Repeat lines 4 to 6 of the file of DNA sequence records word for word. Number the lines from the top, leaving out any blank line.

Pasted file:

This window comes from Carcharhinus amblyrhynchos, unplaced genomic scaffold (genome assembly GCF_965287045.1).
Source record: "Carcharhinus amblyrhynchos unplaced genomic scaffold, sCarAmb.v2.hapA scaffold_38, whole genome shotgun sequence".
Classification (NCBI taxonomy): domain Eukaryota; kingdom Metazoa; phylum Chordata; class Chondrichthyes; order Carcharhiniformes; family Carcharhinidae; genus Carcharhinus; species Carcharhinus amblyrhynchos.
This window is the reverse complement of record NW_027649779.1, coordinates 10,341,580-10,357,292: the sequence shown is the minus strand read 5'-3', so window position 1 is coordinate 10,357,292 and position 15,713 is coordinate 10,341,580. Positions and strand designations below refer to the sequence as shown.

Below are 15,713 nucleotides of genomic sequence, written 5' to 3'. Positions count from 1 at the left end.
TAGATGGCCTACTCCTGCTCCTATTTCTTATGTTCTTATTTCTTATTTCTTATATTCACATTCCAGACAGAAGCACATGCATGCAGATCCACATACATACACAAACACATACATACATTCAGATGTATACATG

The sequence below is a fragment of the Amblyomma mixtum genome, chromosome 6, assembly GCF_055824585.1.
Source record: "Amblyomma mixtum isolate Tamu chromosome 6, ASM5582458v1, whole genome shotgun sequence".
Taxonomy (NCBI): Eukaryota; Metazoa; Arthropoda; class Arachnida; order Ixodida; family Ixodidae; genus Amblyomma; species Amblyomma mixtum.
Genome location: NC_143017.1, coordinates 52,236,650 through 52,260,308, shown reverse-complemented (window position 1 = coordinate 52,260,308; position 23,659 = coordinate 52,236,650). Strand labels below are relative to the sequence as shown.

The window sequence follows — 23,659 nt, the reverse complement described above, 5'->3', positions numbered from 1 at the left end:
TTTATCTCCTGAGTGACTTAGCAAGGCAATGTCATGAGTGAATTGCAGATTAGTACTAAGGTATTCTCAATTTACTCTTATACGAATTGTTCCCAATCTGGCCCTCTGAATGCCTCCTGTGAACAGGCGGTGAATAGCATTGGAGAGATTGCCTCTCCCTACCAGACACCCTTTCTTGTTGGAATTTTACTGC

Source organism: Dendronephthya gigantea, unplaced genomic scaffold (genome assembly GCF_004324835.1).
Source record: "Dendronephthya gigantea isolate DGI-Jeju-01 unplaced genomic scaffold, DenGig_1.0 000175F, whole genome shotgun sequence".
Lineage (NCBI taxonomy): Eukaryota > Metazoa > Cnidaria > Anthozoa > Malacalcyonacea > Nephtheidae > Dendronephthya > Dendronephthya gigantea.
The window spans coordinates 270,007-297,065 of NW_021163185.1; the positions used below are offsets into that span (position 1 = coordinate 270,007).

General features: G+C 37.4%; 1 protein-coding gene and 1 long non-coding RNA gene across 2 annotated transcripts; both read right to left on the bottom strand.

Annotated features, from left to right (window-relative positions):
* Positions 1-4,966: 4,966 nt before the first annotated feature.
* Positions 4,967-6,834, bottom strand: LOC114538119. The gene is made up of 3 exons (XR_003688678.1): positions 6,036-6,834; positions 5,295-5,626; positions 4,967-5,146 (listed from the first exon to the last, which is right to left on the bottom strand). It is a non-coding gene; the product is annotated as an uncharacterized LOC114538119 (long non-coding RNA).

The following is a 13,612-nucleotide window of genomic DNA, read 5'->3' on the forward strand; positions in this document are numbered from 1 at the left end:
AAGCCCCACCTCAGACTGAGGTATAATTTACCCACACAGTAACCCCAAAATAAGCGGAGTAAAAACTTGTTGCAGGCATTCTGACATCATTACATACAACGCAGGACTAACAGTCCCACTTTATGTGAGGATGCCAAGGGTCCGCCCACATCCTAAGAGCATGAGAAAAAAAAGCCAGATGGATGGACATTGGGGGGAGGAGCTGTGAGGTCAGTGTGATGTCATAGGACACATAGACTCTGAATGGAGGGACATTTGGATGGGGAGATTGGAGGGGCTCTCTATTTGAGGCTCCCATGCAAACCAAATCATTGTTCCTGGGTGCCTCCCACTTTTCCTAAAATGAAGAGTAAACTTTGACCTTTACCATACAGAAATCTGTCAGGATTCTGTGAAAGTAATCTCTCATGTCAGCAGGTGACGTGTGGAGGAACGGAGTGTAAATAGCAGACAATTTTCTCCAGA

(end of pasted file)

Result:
This window is the reverse complement of record NW_027649779.1, coordinates 10,341,580-10,357,292: the sequence shown is the minus strand read 5'-3', so window position 1 is coordinate 10,357,292 and position 15,713 is coordinate 10,341,580. Positions and strand designations below refer to the sequence as shown.

Below are 15,713 nucleotides of genomic sequence, written 5' to 3'. Positions count from 1 at the left end.
TAGATGGCCTACTCCTGCTCCTATTTCTTATGTTCTTATTTCTTATTTCTTATATTCACATTCCAGACAGAAGCACATGCATGCAGATCCACATACATACACAAACACATACATACATTCAGATGTATACATG